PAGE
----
If your investment is with a Robo-advisor or a DIY portfolio that is designed to be invest and forget then the best thing you can do is to just ignore volatility. Stop checking prices every day. Do not bookmark your broker or Robo-advisor’s site. Try to visit them less frequently. That’s why it is crucial to understand what to expect from a portfolio, so you don’t worry about it every day.

  • Take advantage of volatility

If you invest in individual stocks and the price goes down due to volatile swings, it can be a great opportunity to buy the stock you want to own at a lower price. Unless the fundamental position of the business changes negatively, I always welcome price declines. The lower the price I pay, the less risky the investment becomes and the higher the return expectations.

There are no gambling billionaires

Gambling is a loser’s game. Math is clear on this, you can win from time to time but over the long period of time, it is certain that you will lose. Stock market, on the other hand, produced numerous billionaires. Luck definitely played some role, but if you look at somebody like Warren Buffett or Seth Klarman or Michael Burry, their extraordinary results can’t all be attributed to luck.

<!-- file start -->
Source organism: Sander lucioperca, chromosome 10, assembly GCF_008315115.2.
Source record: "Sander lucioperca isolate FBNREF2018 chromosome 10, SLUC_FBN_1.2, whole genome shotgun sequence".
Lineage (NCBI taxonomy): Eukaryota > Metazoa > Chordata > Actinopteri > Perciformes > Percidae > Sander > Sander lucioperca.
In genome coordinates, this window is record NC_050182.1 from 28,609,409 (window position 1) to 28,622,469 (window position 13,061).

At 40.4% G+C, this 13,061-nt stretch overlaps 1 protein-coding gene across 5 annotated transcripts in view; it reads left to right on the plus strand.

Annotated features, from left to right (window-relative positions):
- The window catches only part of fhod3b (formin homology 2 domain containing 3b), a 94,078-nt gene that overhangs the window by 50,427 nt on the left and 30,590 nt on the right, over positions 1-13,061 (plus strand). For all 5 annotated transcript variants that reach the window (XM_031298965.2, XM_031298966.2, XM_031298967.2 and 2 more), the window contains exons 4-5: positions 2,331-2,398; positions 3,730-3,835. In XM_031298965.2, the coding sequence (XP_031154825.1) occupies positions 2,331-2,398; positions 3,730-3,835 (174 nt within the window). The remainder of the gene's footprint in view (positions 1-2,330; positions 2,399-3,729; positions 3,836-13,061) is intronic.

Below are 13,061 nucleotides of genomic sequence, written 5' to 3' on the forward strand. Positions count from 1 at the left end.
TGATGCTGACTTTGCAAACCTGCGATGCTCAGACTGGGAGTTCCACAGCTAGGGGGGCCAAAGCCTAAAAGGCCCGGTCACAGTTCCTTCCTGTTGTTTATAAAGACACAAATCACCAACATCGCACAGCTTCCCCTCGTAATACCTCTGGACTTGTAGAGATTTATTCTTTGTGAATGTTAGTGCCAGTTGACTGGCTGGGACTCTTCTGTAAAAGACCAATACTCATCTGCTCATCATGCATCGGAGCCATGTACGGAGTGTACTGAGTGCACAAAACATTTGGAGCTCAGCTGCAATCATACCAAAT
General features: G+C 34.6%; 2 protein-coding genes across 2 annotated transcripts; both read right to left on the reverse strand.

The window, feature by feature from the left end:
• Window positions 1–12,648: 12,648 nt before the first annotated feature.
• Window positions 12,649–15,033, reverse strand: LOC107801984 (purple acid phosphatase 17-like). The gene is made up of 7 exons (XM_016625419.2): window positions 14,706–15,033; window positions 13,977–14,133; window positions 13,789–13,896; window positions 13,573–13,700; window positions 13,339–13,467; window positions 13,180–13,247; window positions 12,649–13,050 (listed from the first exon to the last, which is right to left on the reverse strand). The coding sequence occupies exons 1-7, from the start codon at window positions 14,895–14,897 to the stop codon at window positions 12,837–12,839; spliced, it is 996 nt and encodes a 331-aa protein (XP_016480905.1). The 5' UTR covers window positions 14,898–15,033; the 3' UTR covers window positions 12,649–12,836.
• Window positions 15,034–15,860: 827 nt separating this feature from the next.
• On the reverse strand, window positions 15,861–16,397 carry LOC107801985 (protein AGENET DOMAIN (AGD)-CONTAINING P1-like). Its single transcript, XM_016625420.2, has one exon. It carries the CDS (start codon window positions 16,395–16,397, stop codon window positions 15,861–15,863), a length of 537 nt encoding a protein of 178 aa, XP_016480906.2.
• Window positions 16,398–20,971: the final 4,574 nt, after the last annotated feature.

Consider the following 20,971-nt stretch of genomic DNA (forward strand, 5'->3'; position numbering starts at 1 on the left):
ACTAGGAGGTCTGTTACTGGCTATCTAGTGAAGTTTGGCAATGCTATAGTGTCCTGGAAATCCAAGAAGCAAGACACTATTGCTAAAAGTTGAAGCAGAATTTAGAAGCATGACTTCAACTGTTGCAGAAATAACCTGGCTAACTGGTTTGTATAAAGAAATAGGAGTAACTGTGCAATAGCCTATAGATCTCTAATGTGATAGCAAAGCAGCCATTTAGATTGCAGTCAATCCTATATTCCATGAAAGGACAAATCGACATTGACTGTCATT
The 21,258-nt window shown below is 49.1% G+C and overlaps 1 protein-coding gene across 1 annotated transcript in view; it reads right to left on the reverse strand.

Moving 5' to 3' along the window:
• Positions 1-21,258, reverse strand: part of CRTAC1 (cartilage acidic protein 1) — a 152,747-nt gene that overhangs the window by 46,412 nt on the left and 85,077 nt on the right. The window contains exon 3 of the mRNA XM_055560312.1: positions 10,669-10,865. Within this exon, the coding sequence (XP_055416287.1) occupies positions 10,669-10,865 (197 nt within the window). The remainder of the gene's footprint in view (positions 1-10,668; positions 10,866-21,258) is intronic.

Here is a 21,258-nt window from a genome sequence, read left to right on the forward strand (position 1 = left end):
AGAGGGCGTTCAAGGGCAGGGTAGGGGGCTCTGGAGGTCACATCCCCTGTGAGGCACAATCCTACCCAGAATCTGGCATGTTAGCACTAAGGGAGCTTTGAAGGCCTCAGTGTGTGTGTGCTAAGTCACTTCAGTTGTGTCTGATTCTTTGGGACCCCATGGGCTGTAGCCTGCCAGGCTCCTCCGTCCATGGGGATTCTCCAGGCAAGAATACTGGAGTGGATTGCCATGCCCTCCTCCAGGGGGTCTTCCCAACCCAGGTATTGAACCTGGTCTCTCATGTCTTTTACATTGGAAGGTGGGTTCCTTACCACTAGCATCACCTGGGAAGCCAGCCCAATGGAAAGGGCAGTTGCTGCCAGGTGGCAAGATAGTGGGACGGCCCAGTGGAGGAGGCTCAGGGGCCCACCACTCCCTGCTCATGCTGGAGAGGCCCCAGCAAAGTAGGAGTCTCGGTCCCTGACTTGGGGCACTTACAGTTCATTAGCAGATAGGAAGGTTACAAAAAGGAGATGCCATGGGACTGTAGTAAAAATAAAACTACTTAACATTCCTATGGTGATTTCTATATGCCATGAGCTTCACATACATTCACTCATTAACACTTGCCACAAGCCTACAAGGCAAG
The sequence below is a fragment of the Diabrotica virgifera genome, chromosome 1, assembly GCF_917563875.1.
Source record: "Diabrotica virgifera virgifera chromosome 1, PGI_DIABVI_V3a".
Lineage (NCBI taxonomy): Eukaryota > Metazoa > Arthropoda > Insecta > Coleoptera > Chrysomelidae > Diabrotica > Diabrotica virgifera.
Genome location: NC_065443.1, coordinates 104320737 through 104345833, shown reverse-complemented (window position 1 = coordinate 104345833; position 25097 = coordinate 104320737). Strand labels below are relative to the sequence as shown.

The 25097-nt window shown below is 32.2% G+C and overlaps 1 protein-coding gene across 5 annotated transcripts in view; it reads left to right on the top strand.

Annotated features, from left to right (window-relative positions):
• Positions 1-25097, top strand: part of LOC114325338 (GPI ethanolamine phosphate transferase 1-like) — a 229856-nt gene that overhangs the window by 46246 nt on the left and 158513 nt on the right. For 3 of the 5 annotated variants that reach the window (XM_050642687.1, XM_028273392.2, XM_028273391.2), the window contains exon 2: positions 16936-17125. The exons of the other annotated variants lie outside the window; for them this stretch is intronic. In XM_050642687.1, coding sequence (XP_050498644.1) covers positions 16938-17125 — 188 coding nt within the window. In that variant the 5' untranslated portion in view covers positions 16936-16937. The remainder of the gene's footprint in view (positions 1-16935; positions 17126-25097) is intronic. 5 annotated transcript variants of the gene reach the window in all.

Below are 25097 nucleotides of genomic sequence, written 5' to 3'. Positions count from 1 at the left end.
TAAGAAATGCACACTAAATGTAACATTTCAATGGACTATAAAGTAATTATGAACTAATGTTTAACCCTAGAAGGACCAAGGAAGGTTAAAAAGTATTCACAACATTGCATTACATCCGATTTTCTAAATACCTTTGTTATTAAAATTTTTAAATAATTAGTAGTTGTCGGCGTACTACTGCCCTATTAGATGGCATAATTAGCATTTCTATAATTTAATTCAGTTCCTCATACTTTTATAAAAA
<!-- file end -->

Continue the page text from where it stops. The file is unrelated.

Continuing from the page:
You simply cannot attribute annual returns of 19% for 50+ years to luck.

It is possible to gamble with stocks

So gambling and investing actually have almost nothing in common if you actually invest. However, it is quite possible to gamble with stocks. In 2021, it has been a big problem with Reddit creating a group of institutional gamblers. They gamble on stocks by taking out risky positions that are binary in their nature. Because Redditors tend to use option contracts, they gamble with things that either make them money or produce a 100% loss—basically a roulette table. Although the community presents itself as gamblers, they admit it, I still see the tremendous damage that it does for beginner investors.

Younger people who discover investing through these forums don’t know how to set realistic expectations. They expect quick wins and little losses. Worst of all, these communities almost encourage borrowing to execute trades which financially is the dumbest thing a new investor can do. Will some of them make a lot of money in record-breaking times? Absolutely. But we have to remember the vast majority who will lose everything they invest.

The good thing is, investing doesn’t have to be this way. If you are careful enough, if you diversify and do good due diligence, you have to expect positive results.

Happy Investing & not gambling!

Top EV ETFs Breakdown

I started my professional career in the automotive industry long before electric vehicles were a thing despite Tesla already existing.